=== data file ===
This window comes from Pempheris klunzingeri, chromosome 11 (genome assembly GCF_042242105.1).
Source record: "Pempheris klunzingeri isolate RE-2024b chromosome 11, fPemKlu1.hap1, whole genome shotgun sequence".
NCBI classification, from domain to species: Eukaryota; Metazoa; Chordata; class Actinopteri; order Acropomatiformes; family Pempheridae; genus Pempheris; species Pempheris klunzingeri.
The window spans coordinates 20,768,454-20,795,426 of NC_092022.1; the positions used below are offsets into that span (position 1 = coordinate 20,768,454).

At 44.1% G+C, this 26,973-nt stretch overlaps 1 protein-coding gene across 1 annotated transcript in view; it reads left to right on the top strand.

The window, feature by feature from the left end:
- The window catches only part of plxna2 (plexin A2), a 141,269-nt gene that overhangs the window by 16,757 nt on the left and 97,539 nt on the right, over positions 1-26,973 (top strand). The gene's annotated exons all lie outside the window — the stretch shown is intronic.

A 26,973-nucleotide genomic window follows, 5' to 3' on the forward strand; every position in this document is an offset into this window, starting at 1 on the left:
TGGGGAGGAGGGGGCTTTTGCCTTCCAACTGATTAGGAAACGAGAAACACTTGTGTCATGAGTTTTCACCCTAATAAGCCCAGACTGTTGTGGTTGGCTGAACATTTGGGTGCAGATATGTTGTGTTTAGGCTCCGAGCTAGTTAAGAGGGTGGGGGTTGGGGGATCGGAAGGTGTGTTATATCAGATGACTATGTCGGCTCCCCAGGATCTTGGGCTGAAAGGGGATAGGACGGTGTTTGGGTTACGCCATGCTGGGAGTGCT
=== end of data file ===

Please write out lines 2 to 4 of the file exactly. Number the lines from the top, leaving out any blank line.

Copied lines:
Source record: "Pempheris klunzingeri isolate RE-2024b chromosome 11, fPemKlu1.hap1, whole genome shotgun sequence".
NCBI classification, from domain to species: Eukaryota; Metazoa; Chordata; class Actinopteri; order Acropomatiformes; family Pempheridae; genus Pempheris; species Pempheris klunzingeri.
The window spans coordinates 20,768,454-20,795,426 of NC_092022.1; the positions used below are offsets into that span (position 1 = coordinate 20,768,454).